Record flooding and drought part of range of extreme weather in the United States this summer

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(NEW YORK) – The National Oceanic and Atmospheric Administration has released its 2022 Summer Climate Report, which outlines extreme weather events from June to August in the United States

The report also outlines this year’s rankings compared to previous summers, using data from dozens of weather stations in every state.

Record temperatures in the United States

The summer of 2022 ranks as the third hottest record on record, with the average temperature across the contiguous United States at 73.9 degrees, according to the report. That’s 2.5 degrees above average, just 0.01 degrees behind 1936 (when the dust bowl was in full swing) for second place. The hottest summer on record was in 2021.

It wasn’t just the highs that were suffocating, it was often the lows. The average minimum temperature across the country hit a record high of 62.3 degrees in August, meaning there was not much relief overnight. Houston has broken multiple hottest low temperature records, hitting just 86 degrees after hitting highs above 100 degrees on multiple occasions. Without cooler temperatures at night, the accumulated heat can be dangerous.

Heat is the number one weather-related cause of death each year, and communities have recently taken it more seriously by opening cooling shelters to those most at risk during heat waves.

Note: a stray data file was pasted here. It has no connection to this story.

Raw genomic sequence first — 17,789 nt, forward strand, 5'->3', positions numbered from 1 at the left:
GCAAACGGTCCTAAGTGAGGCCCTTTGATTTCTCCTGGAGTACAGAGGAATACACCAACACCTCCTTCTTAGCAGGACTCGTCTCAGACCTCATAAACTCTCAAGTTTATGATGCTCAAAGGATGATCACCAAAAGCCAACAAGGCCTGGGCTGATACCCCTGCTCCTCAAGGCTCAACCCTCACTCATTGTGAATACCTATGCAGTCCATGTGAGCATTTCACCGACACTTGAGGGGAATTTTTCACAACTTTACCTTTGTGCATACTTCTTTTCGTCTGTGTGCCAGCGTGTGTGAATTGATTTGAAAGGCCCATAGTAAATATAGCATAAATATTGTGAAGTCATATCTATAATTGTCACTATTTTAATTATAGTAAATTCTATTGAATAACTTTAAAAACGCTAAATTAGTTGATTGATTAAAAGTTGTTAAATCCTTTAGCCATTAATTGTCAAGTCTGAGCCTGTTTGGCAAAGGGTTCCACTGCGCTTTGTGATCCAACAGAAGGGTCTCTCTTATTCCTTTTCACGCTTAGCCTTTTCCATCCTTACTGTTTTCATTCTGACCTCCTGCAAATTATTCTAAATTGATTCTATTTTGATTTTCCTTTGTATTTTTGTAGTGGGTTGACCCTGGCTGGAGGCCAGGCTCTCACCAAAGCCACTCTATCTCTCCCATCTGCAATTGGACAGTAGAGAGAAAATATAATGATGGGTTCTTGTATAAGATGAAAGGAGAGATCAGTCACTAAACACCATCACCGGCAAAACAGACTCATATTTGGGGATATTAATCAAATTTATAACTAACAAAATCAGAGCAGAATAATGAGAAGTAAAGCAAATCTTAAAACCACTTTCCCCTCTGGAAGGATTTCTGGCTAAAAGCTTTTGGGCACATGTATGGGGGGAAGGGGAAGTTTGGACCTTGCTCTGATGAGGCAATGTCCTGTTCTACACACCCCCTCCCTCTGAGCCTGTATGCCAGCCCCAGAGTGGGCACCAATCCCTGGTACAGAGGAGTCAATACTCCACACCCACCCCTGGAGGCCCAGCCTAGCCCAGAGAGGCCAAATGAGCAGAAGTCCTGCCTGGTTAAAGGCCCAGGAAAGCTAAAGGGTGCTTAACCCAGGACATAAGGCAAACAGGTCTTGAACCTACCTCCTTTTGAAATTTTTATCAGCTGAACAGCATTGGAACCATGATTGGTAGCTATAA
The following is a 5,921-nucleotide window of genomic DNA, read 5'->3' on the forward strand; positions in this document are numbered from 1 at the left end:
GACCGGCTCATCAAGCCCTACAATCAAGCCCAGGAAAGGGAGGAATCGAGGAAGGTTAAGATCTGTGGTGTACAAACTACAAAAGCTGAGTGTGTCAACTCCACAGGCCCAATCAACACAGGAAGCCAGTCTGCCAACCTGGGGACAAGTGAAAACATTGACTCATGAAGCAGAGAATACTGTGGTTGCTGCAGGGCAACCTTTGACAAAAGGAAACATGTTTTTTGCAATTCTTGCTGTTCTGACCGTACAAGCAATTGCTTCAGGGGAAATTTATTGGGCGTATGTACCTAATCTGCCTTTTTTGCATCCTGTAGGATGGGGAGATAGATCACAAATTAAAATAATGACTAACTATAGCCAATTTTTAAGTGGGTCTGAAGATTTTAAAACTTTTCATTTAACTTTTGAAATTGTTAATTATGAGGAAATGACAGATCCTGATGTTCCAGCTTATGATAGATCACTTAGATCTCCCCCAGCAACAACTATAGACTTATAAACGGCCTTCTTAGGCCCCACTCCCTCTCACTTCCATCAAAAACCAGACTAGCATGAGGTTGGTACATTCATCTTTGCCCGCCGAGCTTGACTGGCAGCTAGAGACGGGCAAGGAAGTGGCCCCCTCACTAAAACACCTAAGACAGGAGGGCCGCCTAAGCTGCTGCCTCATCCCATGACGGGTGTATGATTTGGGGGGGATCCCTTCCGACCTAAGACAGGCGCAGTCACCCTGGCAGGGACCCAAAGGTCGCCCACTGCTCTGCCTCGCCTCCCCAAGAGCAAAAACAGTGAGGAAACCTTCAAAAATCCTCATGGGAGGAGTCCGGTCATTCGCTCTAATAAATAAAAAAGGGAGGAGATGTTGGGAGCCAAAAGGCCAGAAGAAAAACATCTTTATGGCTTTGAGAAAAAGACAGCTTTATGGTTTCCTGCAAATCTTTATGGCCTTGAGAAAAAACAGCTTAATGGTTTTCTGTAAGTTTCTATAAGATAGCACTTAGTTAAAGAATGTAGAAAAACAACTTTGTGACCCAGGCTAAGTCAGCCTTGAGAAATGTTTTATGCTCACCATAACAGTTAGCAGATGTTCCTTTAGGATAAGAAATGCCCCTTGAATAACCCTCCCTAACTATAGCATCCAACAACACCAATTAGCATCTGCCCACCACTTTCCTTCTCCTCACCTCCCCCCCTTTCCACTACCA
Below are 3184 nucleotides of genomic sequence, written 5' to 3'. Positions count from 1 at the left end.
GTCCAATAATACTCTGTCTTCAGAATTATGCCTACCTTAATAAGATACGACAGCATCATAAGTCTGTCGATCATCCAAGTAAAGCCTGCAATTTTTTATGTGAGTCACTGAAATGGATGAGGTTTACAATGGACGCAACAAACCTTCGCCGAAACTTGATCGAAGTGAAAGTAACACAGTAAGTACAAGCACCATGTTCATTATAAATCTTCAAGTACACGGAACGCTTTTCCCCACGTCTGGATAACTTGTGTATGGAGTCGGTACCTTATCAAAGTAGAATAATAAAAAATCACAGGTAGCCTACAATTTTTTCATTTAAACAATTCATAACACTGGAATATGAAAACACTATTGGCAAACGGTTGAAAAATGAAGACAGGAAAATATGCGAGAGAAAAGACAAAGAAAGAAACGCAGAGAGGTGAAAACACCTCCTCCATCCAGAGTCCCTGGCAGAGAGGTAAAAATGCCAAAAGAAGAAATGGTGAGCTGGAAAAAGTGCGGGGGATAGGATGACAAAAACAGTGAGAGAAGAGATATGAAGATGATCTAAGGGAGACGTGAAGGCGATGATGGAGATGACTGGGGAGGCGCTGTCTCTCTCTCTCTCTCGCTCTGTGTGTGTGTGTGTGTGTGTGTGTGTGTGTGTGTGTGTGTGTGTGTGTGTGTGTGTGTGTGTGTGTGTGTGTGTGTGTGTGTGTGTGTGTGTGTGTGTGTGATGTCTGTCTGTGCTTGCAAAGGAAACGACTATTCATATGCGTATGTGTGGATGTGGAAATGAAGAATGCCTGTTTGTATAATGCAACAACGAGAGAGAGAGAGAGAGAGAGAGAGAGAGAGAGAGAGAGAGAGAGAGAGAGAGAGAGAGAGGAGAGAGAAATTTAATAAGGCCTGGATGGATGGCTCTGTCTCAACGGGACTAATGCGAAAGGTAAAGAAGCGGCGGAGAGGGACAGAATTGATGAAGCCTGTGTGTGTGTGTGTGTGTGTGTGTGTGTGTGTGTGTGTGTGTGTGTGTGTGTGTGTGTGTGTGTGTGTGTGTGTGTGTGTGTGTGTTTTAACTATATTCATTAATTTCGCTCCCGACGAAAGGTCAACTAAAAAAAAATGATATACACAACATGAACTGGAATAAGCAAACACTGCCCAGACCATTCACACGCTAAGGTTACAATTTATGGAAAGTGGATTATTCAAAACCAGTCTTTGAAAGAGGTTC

While some parts of the country have suffered from severe to exceptional droughts, others have had to deal with major floods. Considering the whole country, the rainfall turned out to be average, but the amount of rain you saw depended heavily on the region you were in. For example, Arizona had its seventh wettest summer, while Nebraska was the third driest, according to NOAA.

The monsoon season in the southwest is a typical event during the summer months, but it started earlier than normal this year and occasionally brought flash floods to heavily populated areas. Las Vegas experienced major flooding across the city in late July and again in early August, flooding casinos and killing two.

August also brought an unrelenting rush of rainfall to northern Louisiana and Mississippi.

The multi-day deluge caused major flash flooding in Jackson, Mississippi, where cars were submerged and people were left standing on their roofs waiting for help. More than 153,000 residents did not have access to clean water for weeks after the water treatment plant was shut down during the flooding.

millennial floods

A 1,000 year rainfall event means there is a 1 in 1,000 chance of a flood of this magnitude occurring in any given year. Three such events occurred in August.

On August 2, southern Illinois received one foot of rain in just 12 hours. Near Newtown, Illinois, an incredible 14 inches fell in those 12 hours, according to the National Weather Service.

Death Valley isn’t known for its rainfall, but on August 5, the national park was inundated with 1.70 inches of rain, leading to damaging flooding and trapped visitors. This rainfall broke a record that had lasted for more than 34 years.

Then, on the morning of August 22, the rain started in Dallas and didn’t stop. Heavy downpours caused catastrophic flooding across the city, with many nearby towns recording more than a foot of rainfall.